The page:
Teacher Perspective: Ian Willey


As I was trolling through the internet for some teaching inspiration, I came across a video of an assistant principal dropping a beat with his students about education. The music video they had created was featured on NPR’s “Secret Lives of Teachers” series with a short blurb about the video and the assistant principal/hip-hop artist: Ian Willey.

With a little more digging, I found an earlier video of Mr. Willey describing his life as a teacher and hip-hop artist in New York City. In this video, he brings up many points I think are important for all educators to consider. Thus, I have decided to feature this video for this post! I will be analyzing some of the main ideas from the video and discussing how it relates to teaching and education in general. I have provided the link to the video here and would recommend that even if you skip my analysis, you watch it in its entirety.

Main Ideas

We have many roles we fill, and we play each of them differently:

One of the first points Mr. Willey makes in his video is the existence of role-play in our lives. How we behave and communicate in a given situation determined by social expectations and/or how we are related to the people we are with. As the situation changes, so does our behavior. In Mr. Willey’s case, there is a difference between who he is as a teacher and who he is as a hip-hop artist.

Though the role we are playing can make affect our actions and behaviors, it does not change who we are as individuals. When we play our roles, we play OURSELVES in that role. Our personality mixed with our professional role is what becomes our teaching style. Mr. Willey separates his hip-hop self from his teacher self, but his passion for music is still evident in the way he teaches his class.

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The danger of the professional role in particular is at times, we allow what’s expected of us to completely define who we are rather than allowing our personalities to help define what our role should look like. In essence, we become ‘robotic’ in our execution and in the realm of teaching, this can be detrimental. Not only does shutting ourselves out of the equation take an emotional toll, it alienates students who are themselves trying to define who they are in the various roles they play and will play in the future. With all of the new pressures and expectations being thrown at teachers daily, it is easy to become ‘teaching robots’ at a time it’s vital for teachers not to be.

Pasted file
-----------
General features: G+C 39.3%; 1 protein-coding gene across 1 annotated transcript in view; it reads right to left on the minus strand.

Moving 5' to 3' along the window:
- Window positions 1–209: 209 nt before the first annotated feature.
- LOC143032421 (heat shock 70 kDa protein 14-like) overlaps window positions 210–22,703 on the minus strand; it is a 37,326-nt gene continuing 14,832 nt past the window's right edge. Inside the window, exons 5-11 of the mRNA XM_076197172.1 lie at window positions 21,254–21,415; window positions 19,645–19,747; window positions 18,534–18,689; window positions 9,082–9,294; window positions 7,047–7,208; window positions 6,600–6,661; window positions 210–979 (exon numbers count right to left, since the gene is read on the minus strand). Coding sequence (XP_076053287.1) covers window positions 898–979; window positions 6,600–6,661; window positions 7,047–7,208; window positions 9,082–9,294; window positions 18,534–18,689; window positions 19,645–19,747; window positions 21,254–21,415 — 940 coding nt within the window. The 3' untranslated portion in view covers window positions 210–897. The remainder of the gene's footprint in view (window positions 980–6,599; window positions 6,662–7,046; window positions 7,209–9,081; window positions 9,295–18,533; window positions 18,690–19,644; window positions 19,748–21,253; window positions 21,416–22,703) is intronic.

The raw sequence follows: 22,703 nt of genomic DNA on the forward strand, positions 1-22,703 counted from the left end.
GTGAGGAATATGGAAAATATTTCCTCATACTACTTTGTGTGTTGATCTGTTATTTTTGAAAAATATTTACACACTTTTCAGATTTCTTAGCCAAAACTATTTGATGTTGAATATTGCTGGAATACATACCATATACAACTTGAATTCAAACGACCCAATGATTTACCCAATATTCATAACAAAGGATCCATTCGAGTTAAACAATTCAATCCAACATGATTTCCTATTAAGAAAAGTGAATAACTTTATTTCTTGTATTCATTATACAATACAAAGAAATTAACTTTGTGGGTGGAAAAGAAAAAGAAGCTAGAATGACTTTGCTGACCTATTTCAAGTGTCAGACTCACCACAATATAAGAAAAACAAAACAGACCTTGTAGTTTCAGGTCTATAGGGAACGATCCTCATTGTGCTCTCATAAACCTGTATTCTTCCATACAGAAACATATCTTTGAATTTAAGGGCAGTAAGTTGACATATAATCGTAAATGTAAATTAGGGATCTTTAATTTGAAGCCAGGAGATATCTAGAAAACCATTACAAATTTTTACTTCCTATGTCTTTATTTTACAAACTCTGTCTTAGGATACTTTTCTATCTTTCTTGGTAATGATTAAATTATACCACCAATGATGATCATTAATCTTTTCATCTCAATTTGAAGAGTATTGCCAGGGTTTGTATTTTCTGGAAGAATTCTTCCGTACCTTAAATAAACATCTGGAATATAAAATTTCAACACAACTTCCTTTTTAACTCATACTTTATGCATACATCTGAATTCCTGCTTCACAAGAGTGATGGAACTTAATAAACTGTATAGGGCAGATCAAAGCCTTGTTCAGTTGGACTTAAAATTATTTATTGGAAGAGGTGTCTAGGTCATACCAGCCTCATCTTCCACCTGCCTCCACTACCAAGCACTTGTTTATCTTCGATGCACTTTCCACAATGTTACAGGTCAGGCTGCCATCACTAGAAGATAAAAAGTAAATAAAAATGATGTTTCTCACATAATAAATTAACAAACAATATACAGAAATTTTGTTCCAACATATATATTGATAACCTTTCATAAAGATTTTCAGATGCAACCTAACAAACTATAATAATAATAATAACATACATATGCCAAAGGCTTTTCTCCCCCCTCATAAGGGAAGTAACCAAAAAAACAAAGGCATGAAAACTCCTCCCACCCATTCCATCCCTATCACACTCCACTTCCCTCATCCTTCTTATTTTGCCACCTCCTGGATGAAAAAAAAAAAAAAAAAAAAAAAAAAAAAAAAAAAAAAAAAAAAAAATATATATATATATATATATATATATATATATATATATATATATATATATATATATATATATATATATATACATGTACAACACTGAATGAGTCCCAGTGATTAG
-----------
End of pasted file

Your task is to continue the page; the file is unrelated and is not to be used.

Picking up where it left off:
Try to make every day a good day:

This message seems a little cliche, but if we really think about it, that is ultimately what every teacher’s goal is. All of the work we put into our lesson planning and practice is to help our students achieve success every day. What a ‘good day’ looks like may differ depending on the teacher, or even the day. For example, day could be considered good if a particular lesson was extremely engaging or if students demonstrate they have learned the material. No matter what your definition of ‘good’ may be, we all strive to make each day meet that standard.

Where we all strive to make every day a good one, Mr. Willey reminds us just how difficult this really is. Having a ‘good day’ is more than just a matter of personal outlook, especially when working with other human beings. In the video, Mr. Willey claims even after 7-years of teaching, he is still trying to “blow it out the box” every day. The reality is, we are constantly developing in our practice and even the most experienced teachers can have an off day. In addition to our own development, teachers are working with large groups of individuals who are themselves bringing baggage to the classroom that has the potential to make ‘good’ difficult to achieve. What we can take away from Mr. Willey is not just the acknowledgement that making everyday ‘good’ is difficult, but also that it is vital for us to continue striving to make it a reality for ourselves and our students. Though we may not always be successful, this process will help us and our students continue to grow.